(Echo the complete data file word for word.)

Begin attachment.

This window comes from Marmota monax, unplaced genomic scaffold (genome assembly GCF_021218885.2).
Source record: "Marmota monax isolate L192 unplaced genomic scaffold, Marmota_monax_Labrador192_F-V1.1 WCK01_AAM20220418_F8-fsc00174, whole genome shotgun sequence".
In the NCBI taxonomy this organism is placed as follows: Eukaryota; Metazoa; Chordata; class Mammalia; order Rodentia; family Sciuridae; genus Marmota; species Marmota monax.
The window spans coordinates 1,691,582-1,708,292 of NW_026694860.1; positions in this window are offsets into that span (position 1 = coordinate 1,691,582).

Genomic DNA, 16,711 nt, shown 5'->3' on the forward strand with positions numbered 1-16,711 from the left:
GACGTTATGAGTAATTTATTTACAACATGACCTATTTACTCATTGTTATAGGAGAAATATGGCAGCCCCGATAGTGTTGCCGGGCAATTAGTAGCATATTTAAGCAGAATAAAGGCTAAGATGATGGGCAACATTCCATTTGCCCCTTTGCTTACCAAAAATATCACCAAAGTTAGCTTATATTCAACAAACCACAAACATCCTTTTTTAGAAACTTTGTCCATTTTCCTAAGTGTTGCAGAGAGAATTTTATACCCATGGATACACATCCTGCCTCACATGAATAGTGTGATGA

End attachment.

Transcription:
This window comes from Marmota monax, unplaced genomic scaffold (genome assembly GCF_021218885.2).
Source record: "Marmota monax isolate L192 unplaced genomic scaffold, Marmota_monax_Labrador192_F-V1.1 WCK01_AAM20220418_F8-fsc00174, whole genome shotgun sequence".
In the NCBI taxonomy this organism is placed as follows: Eukaryota; Metazoa; Chordata; class Mammalia; order Rodentia; family Sciuridae; genus Marmota; species Marmota monax.
The window spans coordinates 1,691,582-1,708,292 of NW_026694860.1; positions in this window are offsets into that span (position 1 = coordinate 1,691,582).

Genomic DNA, 16,711 nt, shown 5'->3' on the forward strand with positions numbered 1-16,711 from the left:
GACGTTATGAGTAATTTATTTACAACATGACCTATTTACTCATTGTTATAGGAGAAATATGGCAGCCCCGATAGTGTTGCCGGGCAATTAGTAGCATATTTAAGCAGAATAAAGGCTAAGATGATGGGCAACATTCCATTTGCCCCTTTGCTTACCAAAAATATCACCAAAGTTAGCTTATATTCAACAAACCACAAACATCCTTTTTTAGAAACTTTGTCCATTTTCCTAAGTGTTGCAGAGAGAATTTTATACCCATGGATACACATCCTGCCTCACATGAATAGTGTGATGA